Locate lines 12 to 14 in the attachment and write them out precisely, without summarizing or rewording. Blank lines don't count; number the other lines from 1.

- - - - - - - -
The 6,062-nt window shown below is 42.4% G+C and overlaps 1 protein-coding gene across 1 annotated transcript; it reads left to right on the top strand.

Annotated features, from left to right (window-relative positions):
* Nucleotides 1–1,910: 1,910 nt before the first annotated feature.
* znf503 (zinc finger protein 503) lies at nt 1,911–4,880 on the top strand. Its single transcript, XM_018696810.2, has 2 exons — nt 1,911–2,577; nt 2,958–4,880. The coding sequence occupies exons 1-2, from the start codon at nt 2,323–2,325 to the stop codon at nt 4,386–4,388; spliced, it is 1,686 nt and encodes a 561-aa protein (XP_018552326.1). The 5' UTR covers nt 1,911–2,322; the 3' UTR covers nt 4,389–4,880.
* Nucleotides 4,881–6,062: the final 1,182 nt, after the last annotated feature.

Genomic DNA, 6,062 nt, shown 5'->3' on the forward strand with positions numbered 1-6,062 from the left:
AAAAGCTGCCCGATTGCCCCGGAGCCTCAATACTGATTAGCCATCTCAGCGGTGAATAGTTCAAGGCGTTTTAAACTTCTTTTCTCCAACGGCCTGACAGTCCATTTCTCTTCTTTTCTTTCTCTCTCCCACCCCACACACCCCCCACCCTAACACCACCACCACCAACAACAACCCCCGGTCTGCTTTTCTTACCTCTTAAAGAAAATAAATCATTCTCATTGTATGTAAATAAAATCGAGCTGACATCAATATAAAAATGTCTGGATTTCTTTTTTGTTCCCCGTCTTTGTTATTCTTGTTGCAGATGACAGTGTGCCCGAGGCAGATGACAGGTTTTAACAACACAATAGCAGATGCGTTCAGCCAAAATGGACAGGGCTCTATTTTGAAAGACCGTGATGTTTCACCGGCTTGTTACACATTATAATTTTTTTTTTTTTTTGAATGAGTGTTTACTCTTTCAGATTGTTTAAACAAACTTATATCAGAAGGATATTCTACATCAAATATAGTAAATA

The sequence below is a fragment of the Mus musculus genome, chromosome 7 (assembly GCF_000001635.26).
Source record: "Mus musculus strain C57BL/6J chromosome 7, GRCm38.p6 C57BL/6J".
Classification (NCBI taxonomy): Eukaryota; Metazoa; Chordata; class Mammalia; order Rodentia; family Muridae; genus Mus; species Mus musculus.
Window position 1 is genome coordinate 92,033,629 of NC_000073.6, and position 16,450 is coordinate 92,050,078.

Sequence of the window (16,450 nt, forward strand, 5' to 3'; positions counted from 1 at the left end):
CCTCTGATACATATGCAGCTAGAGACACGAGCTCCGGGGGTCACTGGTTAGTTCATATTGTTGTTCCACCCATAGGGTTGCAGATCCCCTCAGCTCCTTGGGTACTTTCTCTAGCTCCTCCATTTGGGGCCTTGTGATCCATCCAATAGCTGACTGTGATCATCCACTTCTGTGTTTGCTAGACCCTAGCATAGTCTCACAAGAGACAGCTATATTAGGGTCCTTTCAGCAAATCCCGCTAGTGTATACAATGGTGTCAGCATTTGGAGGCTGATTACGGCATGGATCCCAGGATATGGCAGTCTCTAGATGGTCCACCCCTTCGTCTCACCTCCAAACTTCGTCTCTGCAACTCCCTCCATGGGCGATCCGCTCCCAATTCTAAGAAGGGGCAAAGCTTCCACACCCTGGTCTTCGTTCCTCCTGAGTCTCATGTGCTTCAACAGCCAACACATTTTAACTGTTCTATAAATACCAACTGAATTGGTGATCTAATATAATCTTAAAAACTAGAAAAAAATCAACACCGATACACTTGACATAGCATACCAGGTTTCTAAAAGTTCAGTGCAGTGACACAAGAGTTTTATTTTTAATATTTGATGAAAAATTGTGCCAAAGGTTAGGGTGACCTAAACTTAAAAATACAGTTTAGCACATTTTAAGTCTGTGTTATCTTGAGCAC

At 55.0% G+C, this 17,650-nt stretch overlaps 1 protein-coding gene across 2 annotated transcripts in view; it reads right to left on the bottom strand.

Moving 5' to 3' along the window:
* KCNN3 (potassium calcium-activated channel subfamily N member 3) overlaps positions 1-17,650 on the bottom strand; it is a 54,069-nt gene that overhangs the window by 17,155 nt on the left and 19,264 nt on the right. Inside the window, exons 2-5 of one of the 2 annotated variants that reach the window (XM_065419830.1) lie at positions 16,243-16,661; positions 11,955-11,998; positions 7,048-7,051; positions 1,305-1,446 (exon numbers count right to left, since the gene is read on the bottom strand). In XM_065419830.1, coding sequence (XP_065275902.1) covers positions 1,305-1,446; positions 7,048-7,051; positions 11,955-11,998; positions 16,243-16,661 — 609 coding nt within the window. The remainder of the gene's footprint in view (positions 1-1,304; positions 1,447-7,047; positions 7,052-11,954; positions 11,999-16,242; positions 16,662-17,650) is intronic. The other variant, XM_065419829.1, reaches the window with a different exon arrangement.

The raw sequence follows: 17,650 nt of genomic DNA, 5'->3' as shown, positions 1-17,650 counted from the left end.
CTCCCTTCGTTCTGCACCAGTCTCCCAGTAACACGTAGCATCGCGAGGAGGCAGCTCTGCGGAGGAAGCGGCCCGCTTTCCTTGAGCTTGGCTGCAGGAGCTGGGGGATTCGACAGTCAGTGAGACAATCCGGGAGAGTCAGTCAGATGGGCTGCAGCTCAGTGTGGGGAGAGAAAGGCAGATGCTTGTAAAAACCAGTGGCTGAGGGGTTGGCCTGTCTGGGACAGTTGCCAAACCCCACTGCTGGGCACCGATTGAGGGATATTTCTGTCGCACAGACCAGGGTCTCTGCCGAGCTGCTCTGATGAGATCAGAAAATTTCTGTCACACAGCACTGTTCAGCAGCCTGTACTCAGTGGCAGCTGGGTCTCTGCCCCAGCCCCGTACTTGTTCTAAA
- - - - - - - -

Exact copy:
Sequence of the window (16,450 nt, forward strand, 5' to 3'; positions counted from 1 at the left end):
CCTCTGATACATATGCAGCTAGAGACACGAGCTCCGGGGGTCACTGGTTAGTTCATATTGTTGTTCCACCCATAGGGTTGCAGATCCCCTCAGCTCCTTGGGTACTTTCTCTAGCTCCTCCATTTGGGGCCTTGTGATCCATCCAATAGCTGACTGTGATCATCCACTTCTGTGTTTGCTAGACCCTAGCATAGTCTCACAAGAGACAGCTATATTAGGGTCCTTTCAGCAAATCCCGCTAGTGTATACAATGGTGTCAGCATTTGGAGGCTGATTACGGCATGGATCCCAGGATATGGCAGTCTCTAGATGGTCCACCCCTTCGTCTCACCTCCAAACTTCGTCTCTGCAACTCCCTCCATGGGCGATCCGCTCCCAATTCTAAGAAGGGGCAAAGCTTCCACACCCTGGTCTTCGTTCCTCCTGAGTCTCATGTGCTTCAACAGCCAACACATTTTAACTGTTCTATAAATACCAACTGAATTGGTGATCTAATATAATCTTAAAAACTAGAAAAAAATCAACACCGATACACTTGACATAGCATACCAGGTTTCTAAAAGTTCAGTGCAGTGACACAAGAGTTTTATTTTTAATATTTGATGAAAAATTGTGCCAAAGGTTAGGGTGACCTAAACTTAAAAATACAGTTTAGCACATTTTAAGTCTGTGTTATCTTGAGCAC

At 55.0% G+C, this 17,650-nt stretch overlaps 1 protein-coding gene across 2 annotated transcripts in view; it reads right to left on the bottom strand.